A few days after our interview happened, guitarist Albert Hammond, Jr. was taking a much-needed break in Barcelona for the Primavera Sound Festival where he did double duty as guitarist for The Strokes and as frontman for his solo band. “It was fun! I didn’t know what it was going to be like. It was the opening day, but it was really full and the crowd was really excited. We got to play two new songs,” recounts Albert about his performance as a solo artist during the festival. It took him a while to release his third full-length album entitled Momentary Masters, produced by Grammy winner Gus Oberg, following his last LP, ¿Cómo Te Llama?, back in 2008. According to Albert, it wasn’t as if he wasn’t doing anything between then and now. “I made two Strokes records and then my EP,” he explains. During that phase, he also admits he was struggling with drug addiction—the entire period was a bit wavering. He went into rehab for a year and a half in 2010, and he’s been working on being sober ever since. When asked what it was that finally made him decide to kick the habit, he says it was either luck or the way he was brought up that caused the realization. “Maybe it just became obvious that there were two roads, and I just decided that I couldn’t take the other one. I loved doing drugs, but I didn’t like the outcome waiting at the end, which wasn’t why I started doing them to begin with. So once I realized it was just a problem and was past the point of whatever experimentation I was going through, I somehow popped out of it for a second and chose the right way,” he admits. However, he’s still a work in progress, but as long as he keeps himself in the correct path, he’ll be fine. “Sobriety definitely helped me understand my gut reaction more, and to progress. I think I was stuck for a long time, I hadn’t grown, so I feel like that in itself helped what I wanted to do in music.”
He has always been very hands-on with the production of all his albums—from writing the lyrics, playing the guitar, and arranging the songs. “Everything is hard if you want to do it well,” admits Albert. Other than the fact that he had a change in his band lineup, what’s different with Momentary Masters is that he really took ample time with it. He wasn’t constantly rushing himself because he wanted something that he’s deeply excited to share with everyone. “I had all these new people, and then the way they were translating my old music made it feel like I was in a band, which was really exciting for me. This was like how it would feel if we had started from scratch. It feels fresh; it feels like I could do it again, it excites you. The whole record sounds like that, very energetic,” shares Albert. “We recorded this album differently. It was all done upstate, and I was lucky enough to spend a lot more time on lyrics and melodies and then the singing of it. Everyone in the band was so good that it helped me focus a little more. The excitement is what drives everything—you want more of that.”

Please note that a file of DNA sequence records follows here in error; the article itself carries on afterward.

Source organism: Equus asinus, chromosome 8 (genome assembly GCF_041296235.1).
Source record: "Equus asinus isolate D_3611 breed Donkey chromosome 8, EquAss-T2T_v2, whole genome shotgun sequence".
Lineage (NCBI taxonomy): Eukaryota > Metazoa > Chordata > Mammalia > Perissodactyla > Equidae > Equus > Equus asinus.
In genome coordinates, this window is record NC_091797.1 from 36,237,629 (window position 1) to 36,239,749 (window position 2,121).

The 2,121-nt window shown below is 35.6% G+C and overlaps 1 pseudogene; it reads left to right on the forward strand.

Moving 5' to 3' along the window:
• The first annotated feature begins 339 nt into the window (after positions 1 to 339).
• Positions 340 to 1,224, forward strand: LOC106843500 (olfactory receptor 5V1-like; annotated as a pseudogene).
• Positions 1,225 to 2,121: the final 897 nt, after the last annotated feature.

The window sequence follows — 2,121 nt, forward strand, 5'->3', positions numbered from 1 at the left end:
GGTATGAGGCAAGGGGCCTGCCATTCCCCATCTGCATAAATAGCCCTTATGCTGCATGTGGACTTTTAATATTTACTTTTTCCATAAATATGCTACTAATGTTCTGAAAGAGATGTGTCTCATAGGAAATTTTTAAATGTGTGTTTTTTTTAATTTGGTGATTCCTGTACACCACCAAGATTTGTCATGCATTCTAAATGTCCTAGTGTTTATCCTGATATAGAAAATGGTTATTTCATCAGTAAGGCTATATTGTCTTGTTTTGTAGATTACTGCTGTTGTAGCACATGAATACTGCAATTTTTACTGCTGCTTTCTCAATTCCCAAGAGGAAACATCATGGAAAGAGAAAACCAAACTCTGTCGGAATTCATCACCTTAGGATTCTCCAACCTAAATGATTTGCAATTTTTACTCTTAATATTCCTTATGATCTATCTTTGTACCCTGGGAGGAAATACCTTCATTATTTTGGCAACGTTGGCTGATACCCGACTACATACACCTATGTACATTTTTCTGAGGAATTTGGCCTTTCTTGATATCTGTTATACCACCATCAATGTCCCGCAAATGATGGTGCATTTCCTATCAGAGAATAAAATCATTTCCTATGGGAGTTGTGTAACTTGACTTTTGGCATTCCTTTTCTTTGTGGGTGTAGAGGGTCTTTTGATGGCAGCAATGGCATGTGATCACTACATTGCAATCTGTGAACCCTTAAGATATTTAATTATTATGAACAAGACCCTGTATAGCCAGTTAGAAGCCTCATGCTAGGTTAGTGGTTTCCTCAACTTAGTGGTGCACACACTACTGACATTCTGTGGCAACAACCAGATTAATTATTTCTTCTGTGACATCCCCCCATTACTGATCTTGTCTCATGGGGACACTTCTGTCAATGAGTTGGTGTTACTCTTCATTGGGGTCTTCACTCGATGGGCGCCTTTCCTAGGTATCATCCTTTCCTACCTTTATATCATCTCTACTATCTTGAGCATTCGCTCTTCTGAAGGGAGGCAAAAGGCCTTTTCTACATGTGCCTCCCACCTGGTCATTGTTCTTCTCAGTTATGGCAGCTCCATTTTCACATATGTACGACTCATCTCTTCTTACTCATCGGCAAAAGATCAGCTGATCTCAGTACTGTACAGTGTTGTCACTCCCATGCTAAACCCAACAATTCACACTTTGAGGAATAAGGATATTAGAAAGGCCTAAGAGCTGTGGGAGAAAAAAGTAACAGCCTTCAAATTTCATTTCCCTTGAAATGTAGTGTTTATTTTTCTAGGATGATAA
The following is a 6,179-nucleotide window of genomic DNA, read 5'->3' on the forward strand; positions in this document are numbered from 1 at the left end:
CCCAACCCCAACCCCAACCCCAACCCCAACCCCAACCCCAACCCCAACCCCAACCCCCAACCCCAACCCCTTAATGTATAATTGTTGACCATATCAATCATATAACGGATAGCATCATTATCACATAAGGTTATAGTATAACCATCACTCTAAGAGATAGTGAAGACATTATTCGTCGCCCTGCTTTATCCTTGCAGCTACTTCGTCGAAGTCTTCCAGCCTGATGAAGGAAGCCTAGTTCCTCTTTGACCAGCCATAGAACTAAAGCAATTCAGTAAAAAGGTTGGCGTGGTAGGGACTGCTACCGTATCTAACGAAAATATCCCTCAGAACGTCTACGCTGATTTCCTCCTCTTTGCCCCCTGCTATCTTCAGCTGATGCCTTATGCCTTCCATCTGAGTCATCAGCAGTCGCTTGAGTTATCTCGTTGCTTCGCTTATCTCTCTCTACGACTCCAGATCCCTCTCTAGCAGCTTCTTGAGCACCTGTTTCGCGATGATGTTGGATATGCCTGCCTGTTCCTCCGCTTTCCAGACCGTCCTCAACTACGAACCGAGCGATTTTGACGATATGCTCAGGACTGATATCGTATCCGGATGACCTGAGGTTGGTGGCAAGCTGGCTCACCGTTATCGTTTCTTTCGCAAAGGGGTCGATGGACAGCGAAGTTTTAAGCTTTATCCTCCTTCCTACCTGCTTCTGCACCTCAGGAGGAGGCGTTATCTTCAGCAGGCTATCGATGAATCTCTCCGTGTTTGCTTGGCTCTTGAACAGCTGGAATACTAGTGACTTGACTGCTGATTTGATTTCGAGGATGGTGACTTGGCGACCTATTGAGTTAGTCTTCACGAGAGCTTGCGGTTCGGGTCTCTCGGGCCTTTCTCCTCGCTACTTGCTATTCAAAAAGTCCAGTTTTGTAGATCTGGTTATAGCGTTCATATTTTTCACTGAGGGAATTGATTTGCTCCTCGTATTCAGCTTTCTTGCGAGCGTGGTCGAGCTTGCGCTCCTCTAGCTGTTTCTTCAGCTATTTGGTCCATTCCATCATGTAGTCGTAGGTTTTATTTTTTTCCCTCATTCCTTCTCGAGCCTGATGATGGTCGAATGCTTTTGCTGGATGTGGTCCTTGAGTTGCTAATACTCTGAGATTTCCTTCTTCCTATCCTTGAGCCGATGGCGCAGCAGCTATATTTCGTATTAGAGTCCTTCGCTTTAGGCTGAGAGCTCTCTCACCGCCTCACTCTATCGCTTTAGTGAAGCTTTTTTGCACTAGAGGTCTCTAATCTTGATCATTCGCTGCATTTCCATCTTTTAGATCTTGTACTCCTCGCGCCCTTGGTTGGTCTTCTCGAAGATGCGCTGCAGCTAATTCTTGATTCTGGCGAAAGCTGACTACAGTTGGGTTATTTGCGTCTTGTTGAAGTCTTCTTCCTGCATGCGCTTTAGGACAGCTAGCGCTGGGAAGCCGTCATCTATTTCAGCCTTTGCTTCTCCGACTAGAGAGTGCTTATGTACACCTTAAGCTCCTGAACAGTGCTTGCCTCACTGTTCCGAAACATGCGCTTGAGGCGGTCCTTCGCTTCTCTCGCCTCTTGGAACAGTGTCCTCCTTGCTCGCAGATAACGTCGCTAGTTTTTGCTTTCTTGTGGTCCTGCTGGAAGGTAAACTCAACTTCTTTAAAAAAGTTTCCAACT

“Everything is hard if you want to do it well.”
With a bunch of performances lined up all over the US and Europe, he can’t wait to test drive his album and take it to the road. “I mean, this whole year of touring we’re trying to plan for Momentary Masters, it’s what I’m looking forward to. We have eight weeks in America. I play in pretty small venues; it’s nice to try to sell them out this time, ‘cause sometimes there wasn’t enough time for people to know that I was coming around.” Expect a good set list of new and old songs from all of Albert’s gigs. “I have three albums and an EP. I’m going to play a wide variety of music. I like making a set list, actually my wife makes the set list, but I like a good story,” he says.
“I want to play for people, I want to be successful. I want go around the world and convince people that I’m good and I’m worth listening to.”
Aside from a pretty engaging set, also look forward to what Albert is going to wear, since the musician is probably one of the best-dressed guitarists around, having had his own line of suits and now, ties. “Recently, I’ve been feeling a little better, and I’ve been dressing less casual and wearing either that red jumpsuit onstage or a suit. It’s fun to dress up for the different times in your life. My mom told me I’ve been doing it since I was two years old; I dress myself to go to school and I don’t even remember doing that,” shares Albert. Given that there’s a lot new with Albert—music, band, civil status, and habits—his aims for his craft and life remains. “I want to play for people, I want to be successful. I want go around the world and convince people that I’m good and I’m worth listening to.”